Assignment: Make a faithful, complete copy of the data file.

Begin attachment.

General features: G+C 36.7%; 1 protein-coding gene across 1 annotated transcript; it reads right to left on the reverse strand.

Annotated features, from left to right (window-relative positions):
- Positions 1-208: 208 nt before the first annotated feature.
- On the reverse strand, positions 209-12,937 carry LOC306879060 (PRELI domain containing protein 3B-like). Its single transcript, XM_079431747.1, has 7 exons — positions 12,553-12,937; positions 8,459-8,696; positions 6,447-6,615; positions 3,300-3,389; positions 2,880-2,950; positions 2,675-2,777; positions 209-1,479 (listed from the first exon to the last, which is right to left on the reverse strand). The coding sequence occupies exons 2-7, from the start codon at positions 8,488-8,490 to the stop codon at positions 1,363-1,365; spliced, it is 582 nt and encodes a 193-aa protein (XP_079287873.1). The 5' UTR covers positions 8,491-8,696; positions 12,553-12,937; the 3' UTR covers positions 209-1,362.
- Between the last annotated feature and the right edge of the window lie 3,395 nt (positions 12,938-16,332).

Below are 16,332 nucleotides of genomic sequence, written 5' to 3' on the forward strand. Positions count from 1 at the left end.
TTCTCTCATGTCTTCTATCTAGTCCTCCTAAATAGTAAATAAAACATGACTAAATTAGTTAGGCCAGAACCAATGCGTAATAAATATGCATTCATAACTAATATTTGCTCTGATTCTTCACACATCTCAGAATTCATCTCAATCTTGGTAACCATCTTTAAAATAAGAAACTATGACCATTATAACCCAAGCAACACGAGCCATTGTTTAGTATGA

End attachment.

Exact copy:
General features: G+C 36.7%; 1 protein-coding gene across 1 annotated transcript; it reads right to left on the reverse strand.

Annotated features, from left to right (window-relative positions):
- Positions 1-208: 208 nt before the first annotated feature.
- On the reverse strand, positions 209-12,937 carry LOC306879060 (PRELI domain containing protein 3B-like). Its single transcript, XM_079431747.1, has 7 exons — positions 12,553-12,937; positions 8,459-8,696; positions 6,447-6,615; positions 3,300-3,389; positions 2,880-2,950; positions 2,675-2,777; positions 209-1,479 (listed from the first exon to the last, which is right to left on the reverse strand). The coding sequence occupies exons 2-7, from the start codon at positions 8,488-8,490 to the stop codon at positions 1,363-1,365; spliced, it is 582 nt and encodes a 193-aa protein (XP_079287873.1). The 5' UTR covers positions 8,491-8,696; positions 12,553-12,937; the 3' UTR covers positions 209-1,362.
- Between the last annotated feature and the right edge of the window lie 3,395 nt (positions 12,938-16,332).

Below are 16,332 nucleotides of genomic sequence, written 5' to 3' on the forward strand. Positions count from 1 at the left end.
TTCTCTCATGTCTTCTATCTAGTCCTCCTAAATAGTAAATAAAACATGACTAAATTAGTTAGGCCAGAACCAATGCGTAATAAATATGCATTCATAACTAATATTTGCTCTGATTCTTCACACATCTCAGAATTCATCTCAATCTTGGTAACCATCTTTAAAATAAGAAACTATGACCATTATAACCCAAGCAACACGAGCCATTGTTTAGTATGA